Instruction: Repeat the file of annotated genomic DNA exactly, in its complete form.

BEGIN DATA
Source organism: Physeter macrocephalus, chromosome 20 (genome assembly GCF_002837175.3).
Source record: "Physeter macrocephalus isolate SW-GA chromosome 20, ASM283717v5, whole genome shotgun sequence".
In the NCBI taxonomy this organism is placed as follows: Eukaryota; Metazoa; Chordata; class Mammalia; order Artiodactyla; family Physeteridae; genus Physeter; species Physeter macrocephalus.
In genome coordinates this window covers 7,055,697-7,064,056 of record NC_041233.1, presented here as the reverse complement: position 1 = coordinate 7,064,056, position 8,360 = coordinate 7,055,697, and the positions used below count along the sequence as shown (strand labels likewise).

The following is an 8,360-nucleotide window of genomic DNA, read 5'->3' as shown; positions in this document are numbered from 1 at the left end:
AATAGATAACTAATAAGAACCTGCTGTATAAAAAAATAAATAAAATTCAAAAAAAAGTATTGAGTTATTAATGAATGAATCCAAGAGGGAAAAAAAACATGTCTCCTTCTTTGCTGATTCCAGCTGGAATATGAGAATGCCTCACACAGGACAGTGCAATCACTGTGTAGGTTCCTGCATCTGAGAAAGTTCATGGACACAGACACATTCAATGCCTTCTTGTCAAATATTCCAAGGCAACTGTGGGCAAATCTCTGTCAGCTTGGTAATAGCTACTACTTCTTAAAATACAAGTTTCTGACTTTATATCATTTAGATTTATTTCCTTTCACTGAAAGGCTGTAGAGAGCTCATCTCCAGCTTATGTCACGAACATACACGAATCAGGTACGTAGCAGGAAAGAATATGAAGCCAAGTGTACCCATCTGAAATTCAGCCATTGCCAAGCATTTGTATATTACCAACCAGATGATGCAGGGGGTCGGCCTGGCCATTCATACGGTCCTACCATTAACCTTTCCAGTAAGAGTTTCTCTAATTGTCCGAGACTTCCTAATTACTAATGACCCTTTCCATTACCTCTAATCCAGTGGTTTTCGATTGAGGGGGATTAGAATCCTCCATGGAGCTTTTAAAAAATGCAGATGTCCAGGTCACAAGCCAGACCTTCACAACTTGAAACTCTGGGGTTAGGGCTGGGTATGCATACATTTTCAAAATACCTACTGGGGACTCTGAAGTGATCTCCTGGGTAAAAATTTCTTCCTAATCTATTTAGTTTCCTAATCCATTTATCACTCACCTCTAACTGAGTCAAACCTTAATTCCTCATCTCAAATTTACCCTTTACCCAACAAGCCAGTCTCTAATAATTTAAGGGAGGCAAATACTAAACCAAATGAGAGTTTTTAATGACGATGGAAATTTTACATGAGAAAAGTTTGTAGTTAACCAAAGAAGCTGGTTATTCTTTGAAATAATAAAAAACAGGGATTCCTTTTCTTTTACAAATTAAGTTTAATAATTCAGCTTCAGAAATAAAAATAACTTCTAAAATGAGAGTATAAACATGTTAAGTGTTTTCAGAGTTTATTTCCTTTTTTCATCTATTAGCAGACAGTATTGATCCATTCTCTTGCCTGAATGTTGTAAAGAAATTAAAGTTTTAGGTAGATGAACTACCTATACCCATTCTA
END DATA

Source organism: Physeter macrocephalus, chromosome 20 (genome assembly GCF_002837175.3).
Source record: "Physeter macrocephalus isolate SW-GA chromosome 20, ASM283717v5, whole genome shotgun sequence".
In the NCBI taxonomy this organism is placed as follows: Eukaryota; Metazoa; Chordata; class Mammalia; order Artiodactyla; family Physeteridae; genus Physeter; species Physeter macrocephalus.
In genome coordinates this window covers 7,055,697-7,064,056 of record NC_041233.1, presented here as the reverse complement: position 1 = coordinate 7,064,056, position 8,360 = coordinate 7,055,697, and the positions used below count along the sequence as shown (strand labels likewise).

The following is an 8,360-nucleotide window of genomic DNA, read 5'->3' as shown; positions in this document are numbered from 1 at the left end:
AATAGATAACTAATAAGAACCTGCTGTATAAAAAAATAAATAAAATTCAAAAAAAAGTATTGAGTTATTAATGAATGAATCCAAGAGGGAAAAAAAACATGTCTCCTTCTTTGCTGATTCCAGCTGGAATATGAGAATGCCTCACACAGGACAGTGCAATCACTGTGTAGGTTCCTGCATCTGAGAAAGTTCATGGACACAGACACATTCAATGCCTTCTTGTCAAATATTCCAAGGCAACTGTGGGCAAATCTCTGTCAGCTTGGTAATAGCTACTACTTCTTAAAATACAAGTTTCTGACTTTATATCATTTAGATTTATTTCCTTTCACTGAAAGGCTGTAGAGAGCTCATCTCCAGCTTATGTCACGAACATACACGAATCAGGTACGTAGCAGGAAAGAATATGAAGCCAAGTGTACCCATCTGAAATTCAGCCATTGCCAAGCATTTGTATATTACCAACCAGATGATGCAGGGGGTCGGCCTGGCCATTCATACGGTCCTACCATTAACCTTTCCAGTAAGAGTTTCTCTAATTGTCCGAGACTTCCTAATTACTAATGACCCTTTCCATTACCTCTAATCCAGTGGTTTTCGATTGAGGGGGATTAGAATCCTCCATGGAGCTTTTAAAAAATGCAGATGTCCAGGTCACAAGCCAGACCTTCACAACTTGAAACTCTGGGGTTAGGGCTGGGTATGCATACATTTTCAAAATACCTACTGGGGACTCTGAAGTGATCTCCTGGGTAAAAATTTCTTCCTAATCTATTTAGTTTCCTAATCCATTTATCACTCACCTCTAACTGAGTCAAACCTTAATTCCTCATCTCAAATTTACCCTTTACCCAACAAGCCAGTCTCTAATAATTTAAGGGAGGCAAATACTAAACCAAATGAGAGTTTTTAATGACGATGGAAATTTTACATGAGAAAAGTTTGTAGTTAACCAAAGAAGCTGGTTATTCTTTGAAATAATAAAAAACAGGGATTCCTTTTCTTTTACAAATTAAGTTTAATAATTCAGCTTCAGAAATAAAAATAACTTCTAAAATGAGAGTATAAACATGTTAAGTGTTTTCAGAGTTTATTTCCTTTTTTCATCTATTAGCAGACAGTATTGATCCATTCTCTTGCCTGAATGTTGTAAAGAAATTAAAGTTTTAGGTAGATGAACTACCTATACCCATTCTA